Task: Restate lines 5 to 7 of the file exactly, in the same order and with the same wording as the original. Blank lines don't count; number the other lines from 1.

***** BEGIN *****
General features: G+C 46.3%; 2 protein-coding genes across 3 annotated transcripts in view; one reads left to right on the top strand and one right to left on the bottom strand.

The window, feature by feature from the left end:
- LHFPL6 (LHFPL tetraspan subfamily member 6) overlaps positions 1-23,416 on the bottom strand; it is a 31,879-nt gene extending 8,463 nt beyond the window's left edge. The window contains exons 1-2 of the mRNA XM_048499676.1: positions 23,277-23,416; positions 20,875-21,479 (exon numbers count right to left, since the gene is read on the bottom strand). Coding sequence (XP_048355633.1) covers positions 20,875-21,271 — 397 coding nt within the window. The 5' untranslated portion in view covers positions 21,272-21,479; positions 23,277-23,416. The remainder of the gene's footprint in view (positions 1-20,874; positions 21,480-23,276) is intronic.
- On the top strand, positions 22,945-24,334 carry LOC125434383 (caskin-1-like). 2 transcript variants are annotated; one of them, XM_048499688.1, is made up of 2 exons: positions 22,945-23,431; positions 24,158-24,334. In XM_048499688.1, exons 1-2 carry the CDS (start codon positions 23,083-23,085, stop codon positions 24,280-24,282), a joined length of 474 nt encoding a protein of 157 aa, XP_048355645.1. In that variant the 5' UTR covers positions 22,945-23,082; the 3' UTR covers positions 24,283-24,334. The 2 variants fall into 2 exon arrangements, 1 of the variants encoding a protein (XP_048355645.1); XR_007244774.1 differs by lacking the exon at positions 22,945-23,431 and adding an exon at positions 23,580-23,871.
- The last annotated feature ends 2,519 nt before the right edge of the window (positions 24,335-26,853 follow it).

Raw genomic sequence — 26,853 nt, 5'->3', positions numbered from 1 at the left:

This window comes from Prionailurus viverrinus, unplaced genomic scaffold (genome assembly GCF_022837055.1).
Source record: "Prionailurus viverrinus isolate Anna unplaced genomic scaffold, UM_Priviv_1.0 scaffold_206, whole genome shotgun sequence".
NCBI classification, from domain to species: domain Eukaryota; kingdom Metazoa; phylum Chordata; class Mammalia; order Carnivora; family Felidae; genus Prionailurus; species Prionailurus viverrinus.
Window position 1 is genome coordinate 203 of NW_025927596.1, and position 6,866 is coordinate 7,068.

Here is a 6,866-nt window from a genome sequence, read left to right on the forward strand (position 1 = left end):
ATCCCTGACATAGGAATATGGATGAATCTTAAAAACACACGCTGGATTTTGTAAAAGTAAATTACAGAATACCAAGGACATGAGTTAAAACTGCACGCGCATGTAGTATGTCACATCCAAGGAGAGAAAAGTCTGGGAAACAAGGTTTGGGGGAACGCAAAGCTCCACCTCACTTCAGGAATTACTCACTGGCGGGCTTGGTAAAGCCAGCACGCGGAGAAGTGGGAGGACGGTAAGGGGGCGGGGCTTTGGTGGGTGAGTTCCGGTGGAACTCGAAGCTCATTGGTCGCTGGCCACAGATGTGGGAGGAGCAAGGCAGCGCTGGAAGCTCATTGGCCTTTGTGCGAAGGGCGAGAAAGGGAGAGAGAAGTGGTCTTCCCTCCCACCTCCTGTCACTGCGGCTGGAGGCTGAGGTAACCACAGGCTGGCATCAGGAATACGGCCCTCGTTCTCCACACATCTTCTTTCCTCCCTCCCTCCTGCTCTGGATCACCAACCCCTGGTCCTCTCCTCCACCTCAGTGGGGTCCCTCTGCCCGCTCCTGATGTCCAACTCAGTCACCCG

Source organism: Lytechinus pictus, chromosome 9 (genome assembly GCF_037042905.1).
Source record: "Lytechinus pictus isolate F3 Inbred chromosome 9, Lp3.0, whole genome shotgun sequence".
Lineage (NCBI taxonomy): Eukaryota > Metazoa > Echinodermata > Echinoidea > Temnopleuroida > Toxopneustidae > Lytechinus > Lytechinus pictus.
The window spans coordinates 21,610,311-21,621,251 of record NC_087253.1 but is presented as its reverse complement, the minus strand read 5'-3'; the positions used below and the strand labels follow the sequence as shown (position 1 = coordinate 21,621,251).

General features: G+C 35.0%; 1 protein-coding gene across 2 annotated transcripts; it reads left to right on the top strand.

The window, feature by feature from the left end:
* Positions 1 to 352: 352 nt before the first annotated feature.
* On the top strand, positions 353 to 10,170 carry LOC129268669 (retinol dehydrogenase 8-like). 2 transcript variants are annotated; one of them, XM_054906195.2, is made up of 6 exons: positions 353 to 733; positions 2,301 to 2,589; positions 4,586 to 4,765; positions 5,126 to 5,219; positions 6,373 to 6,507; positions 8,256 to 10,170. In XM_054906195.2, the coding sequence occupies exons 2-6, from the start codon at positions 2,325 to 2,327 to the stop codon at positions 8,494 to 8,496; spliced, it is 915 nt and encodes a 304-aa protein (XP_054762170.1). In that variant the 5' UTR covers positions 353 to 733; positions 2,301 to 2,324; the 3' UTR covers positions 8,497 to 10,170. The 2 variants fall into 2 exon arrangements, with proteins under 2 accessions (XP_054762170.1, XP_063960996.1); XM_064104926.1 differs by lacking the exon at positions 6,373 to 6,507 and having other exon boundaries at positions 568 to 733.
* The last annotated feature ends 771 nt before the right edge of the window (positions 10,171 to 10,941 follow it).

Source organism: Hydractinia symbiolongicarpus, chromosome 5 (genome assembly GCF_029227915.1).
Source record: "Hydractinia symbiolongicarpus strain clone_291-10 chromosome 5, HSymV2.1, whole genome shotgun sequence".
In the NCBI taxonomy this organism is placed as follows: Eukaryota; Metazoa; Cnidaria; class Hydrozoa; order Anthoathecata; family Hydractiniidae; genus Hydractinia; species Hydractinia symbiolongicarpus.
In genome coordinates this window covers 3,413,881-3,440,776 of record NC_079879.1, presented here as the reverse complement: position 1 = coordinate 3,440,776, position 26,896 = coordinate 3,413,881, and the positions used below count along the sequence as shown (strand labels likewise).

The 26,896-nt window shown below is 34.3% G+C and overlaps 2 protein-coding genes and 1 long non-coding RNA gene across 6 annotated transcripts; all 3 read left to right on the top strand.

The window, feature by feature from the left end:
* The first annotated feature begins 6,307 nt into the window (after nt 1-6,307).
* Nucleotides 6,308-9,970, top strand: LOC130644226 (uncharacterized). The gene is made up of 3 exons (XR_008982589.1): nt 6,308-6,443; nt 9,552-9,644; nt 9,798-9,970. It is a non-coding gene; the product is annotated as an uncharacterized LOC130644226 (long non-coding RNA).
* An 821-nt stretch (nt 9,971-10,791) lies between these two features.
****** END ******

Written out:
- The last annotated feature ends 2,519 nt before the right edge of the window (positions 24,335-26,853 follow it).

Raw genomic sequence — 26,853 nt, 5'->3', positions numbered from 1 at the left:

This window comes from Prionailurus viverrinus, unplaced genomic scaffold (genome assembly GCF_022837055.1).